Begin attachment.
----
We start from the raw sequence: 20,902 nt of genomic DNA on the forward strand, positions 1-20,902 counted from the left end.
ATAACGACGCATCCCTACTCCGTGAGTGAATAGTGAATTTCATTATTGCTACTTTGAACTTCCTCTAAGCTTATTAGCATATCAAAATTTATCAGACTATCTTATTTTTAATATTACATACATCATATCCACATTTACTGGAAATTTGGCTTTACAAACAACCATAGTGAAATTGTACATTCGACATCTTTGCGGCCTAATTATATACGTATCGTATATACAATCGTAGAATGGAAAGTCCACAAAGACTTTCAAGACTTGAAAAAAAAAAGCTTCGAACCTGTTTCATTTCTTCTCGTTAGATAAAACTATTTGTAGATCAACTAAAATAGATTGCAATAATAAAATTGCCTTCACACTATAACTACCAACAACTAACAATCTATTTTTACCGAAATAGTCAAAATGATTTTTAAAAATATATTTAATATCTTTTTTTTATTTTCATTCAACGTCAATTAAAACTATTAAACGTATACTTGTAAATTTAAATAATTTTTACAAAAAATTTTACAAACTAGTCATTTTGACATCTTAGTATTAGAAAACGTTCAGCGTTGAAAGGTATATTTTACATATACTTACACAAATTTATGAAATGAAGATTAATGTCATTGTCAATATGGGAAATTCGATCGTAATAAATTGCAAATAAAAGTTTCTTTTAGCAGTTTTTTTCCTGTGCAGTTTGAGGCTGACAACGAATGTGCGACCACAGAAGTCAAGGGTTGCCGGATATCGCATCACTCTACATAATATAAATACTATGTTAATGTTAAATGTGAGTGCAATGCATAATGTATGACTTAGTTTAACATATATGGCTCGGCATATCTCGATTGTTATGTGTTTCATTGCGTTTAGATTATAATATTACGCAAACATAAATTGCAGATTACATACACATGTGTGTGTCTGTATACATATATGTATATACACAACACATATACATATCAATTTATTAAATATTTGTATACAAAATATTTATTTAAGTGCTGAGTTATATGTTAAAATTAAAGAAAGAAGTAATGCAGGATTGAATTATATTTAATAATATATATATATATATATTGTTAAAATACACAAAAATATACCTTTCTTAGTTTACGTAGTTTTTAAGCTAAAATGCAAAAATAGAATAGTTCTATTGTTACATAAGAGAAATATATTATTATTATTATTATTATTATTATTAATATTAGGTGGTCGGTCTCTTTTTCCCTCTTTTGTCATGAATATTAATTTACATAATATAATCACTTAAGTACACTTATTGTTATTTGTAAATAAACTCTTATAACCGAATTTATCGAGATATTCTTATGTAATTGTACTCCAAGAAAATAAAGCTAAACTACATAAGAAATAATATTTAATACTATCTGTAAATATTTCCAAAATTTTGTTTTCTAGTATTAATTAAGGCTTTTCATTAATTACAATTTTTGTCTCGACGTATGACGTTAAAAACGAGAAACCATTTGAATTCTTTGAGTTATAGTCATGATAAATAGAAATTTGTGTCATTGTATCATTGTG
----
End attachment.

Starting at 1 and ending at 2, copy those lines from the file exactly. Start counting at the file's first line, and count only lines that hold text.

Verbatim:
We start from the raw sequence: 20,902 nt of genomic DNA on the forward strand, positions 1-20,902 counted from the left end.
ATAACGACGCATCCCTACTCCGTGAGTGAATAGTGAATTTCATTATTGCTACTTTGAACTTCCTCTAAGCTTATTAGCATATCAAAATTTATCAGACTATCTTATTTTTAATATTACATACATCATATCCACATTTACTGGAAATTTGGCTTTACAAACAACCATAGTGAAATTGTACATTCGACATCTTTGCGGCCTAATTATATACGTATCGTATATACAATCGTAGAATGGAAAGTCCACAAAGACTTTCAAGACTTGAAAAAAAAAAGCTTCGAACCTGTTTCATTTCTTCTCGTTAGATAAAACTATTTGTAGATCAACTAAAATAGATTGCAATAATAAAATTGCCTTCACACTATAACTACCAACAACTAACAATCTATTTTTACCGAAATAGTCAAAATGATTTTTAAAAATATATTTAATATCTTTTTTTTATTTTCATTCAACGTCAATTAAAACTATTAAACGTATACTTGTAAATTTAAATAATTTTTACAAAAAATTTTACAAACTAGTCATTTTGACATCTTAGTATTAGAAAACGTTCAGCGTTGAAAGGTATATTTTACATATACTTACACAAATTTATGAAATGAAGATTAATGTCATTGTCAATATGGGAAATTCGATCGTAATAAATTGCAAATAAAAGTTTCTTTTAGCAGTTTTTTTCCTGTGCAGTTTGAGGCTGACAACGAATGTGCGACCACAGAAGTCAAGGGTTGCCGGATATCGCATCACTCTACATAATATAAATACTATGTTAATGTTAAATGTGAGTGCAATGCATAATGTATGACTTAGTTTAACATATATGGCTCGGCATATCTCGATTGTTATGTGTTTCATTGCGTTTAGATTATAATATTACGCAAACATAAATTGCAGATTACATACACATGTGTGTGTCTGTATACATATATGTATATACACAACACATATACATATCAATTTATTAAATATTTGTATACAAAATATTTATTTAAGTGCTGAGTTATATGTTAAAATTAAAGAAAGAAGTAATGCAGGATTGAATTATATTTAATAATATATATATATATATATTGTTAAAATACACAAAAATATACCTTTCTTAGTTTACGTAGTTTTTAAGCTAAAATGCAAAAATAGAATAGTTCTATTGTTACATAAGAGAAATATATTATTATTATTATTATTATTATTATTAATATTAGGTGGTCGGTCTCTTTTTCCCTCTTTTGTCATGAATATTAATTTACATAATATAATCACTTAAGTACACTTATTGTTATTTGTAAATAAACTCTTATAACCGAATTTATCGAGATATTCTTATGTAATTGTACTCCAAGAAAATAAAGCTAAACTACATAAGAAATAATATTTAATACTATCTGTAAATATTTCCAAAATTTTGTTTTCTAGTATTAATTAAGGCTTTTCATTAATTACAATTTTTGTCTCGACGTATGACGTTAAAAACGAGAAACCATTTGAATTCTTTGAGTTATAGTCATGATAAATAGAAATTTGTGTCATTGTATCATTGTG